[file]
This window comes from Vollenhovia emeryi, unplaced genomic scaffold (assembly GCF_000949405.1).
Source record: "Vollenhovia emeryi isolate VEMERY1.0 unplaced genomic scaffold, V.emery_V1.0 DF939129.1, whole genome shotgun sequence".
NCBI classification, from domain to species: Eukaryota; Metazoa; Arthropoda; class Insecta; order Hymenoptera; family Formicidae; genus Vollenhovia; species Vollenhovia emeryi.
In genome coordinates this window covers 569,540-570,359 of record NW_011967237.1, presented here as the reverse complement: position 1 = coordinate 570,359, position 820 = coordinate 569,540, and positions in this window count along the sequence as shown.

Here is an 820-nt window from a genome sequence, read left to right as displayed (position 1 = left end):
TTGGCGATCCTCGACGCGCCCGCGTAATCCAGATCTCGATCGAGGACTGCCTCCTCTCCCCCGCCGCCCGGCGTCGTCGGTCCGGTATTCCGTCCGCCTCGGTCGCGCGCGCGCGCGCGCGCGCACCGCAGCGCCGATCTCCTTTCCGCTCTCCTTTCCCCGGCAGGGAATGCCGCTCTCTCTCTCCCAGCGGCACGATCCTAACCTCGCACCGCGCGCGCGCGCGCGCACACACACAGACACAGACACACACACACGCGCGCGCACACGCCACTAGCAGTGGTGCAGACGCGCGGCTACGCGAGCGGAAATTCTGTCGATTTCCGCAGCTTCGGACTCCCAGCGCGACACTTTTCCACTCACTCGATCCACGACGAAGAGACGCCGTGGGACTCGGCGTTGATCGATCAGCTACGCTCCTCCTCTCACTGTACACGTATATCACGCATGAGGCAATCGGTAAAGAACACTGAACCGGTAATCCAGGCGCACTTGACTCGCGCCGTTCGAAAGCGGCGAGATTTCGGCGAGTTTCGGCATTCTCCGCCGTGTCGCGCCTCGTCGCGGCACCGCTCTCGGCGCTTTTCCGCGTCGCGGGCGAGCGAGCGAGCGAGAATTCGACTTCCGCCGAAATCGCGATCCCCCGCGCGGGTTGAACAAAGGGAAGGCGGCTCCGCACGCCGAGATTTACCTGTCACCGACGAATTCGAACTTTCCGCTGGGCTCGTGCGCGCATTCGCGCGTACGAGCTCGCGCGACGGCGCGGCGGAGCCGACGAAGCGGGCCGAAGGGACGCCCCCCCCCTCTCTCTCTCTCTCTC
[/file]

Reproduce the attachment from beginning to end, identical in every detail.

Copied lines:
This window comes from Vollenhovia emeryi, unplaced genomic scaffold (assembly GCF_000949405.1).
Source record: "Vollenhovia emeryi isolate VEMERY1.0 unplaced genomic scaffold, V.emery_V1.0 DF939129.1, whole genome shotgun sequence".
NCBI classification, from domain to species: Eukaryota; Metazoa; Arthropoda; class Insecta; order Hymenoptera; family Formicidae; genus Vollenhovia; species Vollenhovia emeryi.
In genome coordinates this window covers 569,540-570,359 of record NW_011967237.1, presented here as the reverse complement: position 1 = coordinate 570,359, position 820 = coordinate 569,540, and positions in this window count along the sequence as shown.

Here is an 820-nt window from a genome sequence, read left to right as displayed (position 1 = left end):
TTGGCGATCCTCGACGCGCCCGCGTAATCCAGATCTCGATCGAGGACTGCCTCCTCTCCCCCGCCGCCCGGCGTCGTCGGTCCGGTATTCCGTCCGCCTCGGTCGCGCGCGCGCGCGCGCGCGCACCGCAGCGCCGATCTCCTTTCCGCTCTCCTTTCCCCGGCAGGGAATGCCGCTCTCTCTCTCCCAGCGGCACGATCCTAACCTCGCACCGCGCGCGCGCGCGCGCACACACACAGACACAGACACACACACACGCGCGCGCACACGCCACTAGCAGTGGTGCAGACGCGCGGCTACGCGAGCGGAAATTCTGTCGATTTCCGCAGCTTCGGACTCCCAGCGCGACACTTTTCCACTCACTCGATCCACGACGAAGAGACGCCGTGGGACTCGGCGTTGATCGATCAGCTACGCTCCTCCTCTCACTGTACACGTATATCACGCATGAGGCAATCGGTAAAGAACACTGAACCGGTAATCCAGGCGCACTTGACTCGCGCCGTTCGAAAGCGGCGAGATTTCGGCGAGTTTCGGCATTCTCCGCCGTGTCGCGCCTCGTCGCGGCACCGCTCTCGGCGCTTTTCCGCGTCGCGGGCGAGCGAGCGAGCGAGAATTCGACTTCCGCCGAAATCGCGATCCCCCGCGCGGGTTGAACAAAGGGAAGGCGGCTCCGCACGCCGAGATTTACCTGTCACCGACGAATTCGAACTTTCCGCTGGGCTCGTGCGCGCATTCGCGCGTACGAGCTCGCGCGACGGCGCGGCGGAGCCGACGAAGCGGGCCGAAGGGACGCCCCCCCCCTCTCTCTCTCTCTCTC